And why is this bad? And why doesn't the state instead provide those jobs? Why doesn't the state provide education so that these poor gullible souls don't get taken? Why do they need laws?
Joe

Why not these missionaries donate money to "state fund" so that education can be provided to all, not to only those are vulnerable to conversion ??
Why dont these missionaries open/create shop/job and give it to state and allows state to give it to any person regardless of its religion ??
Richard Hawkes
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Joined: Jan 28, 2003
Posts: 1340
I don't understand: do missionaries actually give money and jobs to people who convert to Christianity? How can they afford to do that? Or do they just promise jobs and wealth but never deliver?
Anyway I'm learning some more about India here
R K Singh
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Joined: Oct 15, 2001
Posts: 5371
Originally posted by Joe Pluta:
Yipes. Here in the US, we find it absolutely unconstitutional to have to register your religion with the state. In fact, it's illegal to require someone to state their religion for any reason.

If I am not wrong, sometime back debate was going on whether student should specify the race in the form of college/school ???
In India no one talks about your race?? Nobody cares what is your race. There is no form which will ask your race.
we find it absolutely unconstitutional to have to register your religion with the state.
Obviously its unconsititutional to register your religion for NO reason.
But you are suppose to register inform DM for change of religion. Say for the ease of census.
You wont be arrested if you change your religion.
Not only that, in the unlikely event that any law such as the Freedom of Religion Act which discriminates against one or more religions was passed, it would immediately be cast down as unconstitutional.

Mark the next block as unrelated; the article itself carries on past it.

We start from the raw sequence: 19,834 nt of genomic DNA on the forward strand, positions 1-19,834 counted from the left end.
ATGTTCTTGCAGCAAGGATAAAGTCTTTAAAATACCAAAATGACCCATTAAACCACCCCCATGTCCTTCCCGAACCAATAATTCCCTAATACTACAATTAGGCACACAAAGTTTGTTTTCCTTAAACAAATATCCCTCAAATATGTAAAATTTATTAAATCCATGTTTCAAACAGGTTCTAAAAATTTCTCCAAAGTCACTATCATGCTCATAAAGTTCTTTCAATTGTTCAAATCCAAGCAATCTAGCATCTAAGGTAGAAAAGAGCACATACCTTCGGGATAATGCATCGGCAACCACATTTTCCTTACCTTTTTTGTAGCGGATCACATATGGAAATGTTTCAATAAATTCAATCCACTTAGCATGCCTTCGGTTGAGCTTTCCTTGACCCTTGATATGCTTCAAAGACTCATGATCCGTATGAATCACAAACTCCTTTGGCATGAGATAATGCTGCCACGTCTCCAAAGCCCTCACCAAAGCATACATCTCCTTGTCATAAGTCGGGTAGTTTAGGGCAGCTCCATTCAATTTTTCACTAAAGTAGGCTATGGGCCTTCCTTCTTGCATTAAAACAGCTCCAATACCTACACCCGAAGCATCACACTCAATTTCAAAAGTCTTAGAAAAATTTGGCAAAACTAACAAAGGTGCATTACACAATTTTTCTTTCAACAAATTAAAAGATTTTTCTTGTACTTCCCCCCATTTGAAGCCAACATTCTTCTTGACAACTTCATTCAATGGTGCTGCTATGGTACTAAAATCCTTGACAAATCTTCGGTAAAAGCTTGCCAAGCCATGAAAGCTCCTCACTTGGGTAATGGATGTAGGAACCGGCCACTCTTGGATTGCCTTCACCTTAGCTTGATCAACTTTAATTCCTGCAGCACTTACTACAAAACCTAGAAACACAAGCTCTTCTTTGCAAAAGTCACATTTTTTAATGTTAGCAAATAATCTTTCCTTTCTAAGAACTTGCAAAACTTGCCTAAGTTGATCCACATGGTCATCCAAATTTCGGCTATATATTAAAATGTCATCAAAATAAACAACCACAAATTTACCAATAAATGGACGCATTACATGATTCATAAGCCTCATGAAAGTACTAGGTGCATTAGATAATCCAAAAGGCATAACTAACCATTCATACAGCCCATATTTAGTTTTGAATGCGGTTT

discrimination .....
Though I dont see any discrimination in India.. for you, registring while "changing" religion might be discrimination but I dont see anything wrong in that.
But dont you wonder why any of these missionaries did not file any law suit , if they find it discriminating.??
Because they know what they were doing was wrong.
I wanted to say something about discrimination against muslims at US airports. But I think let us discuss only India.
R K Singh
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Joined: Oct 15, 2001
Posts: 5371
Originally posted by Joe Pluta:
If someone wants to convert to Christianity for WHATEVER reason, what business is it of the state to stop them?

US democray might be 4 times older than Indian democracy.
But India continent is 10 times older than US. Initially(more than 5000yrs back) the binding thing was "way of life", which people now call Hinduatva, and still its Hinduatva which binds India. Hinduatva is not religion, its just a way of life. And Islam and Christianity are different in India than all over world. As I mentioned long back , here Mother Marry wears Sari (and thats also in Ulta Pallu), people perform Aarti infornt of Jesus and Dargah is open for all.
India is different ..
 
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subject: India and you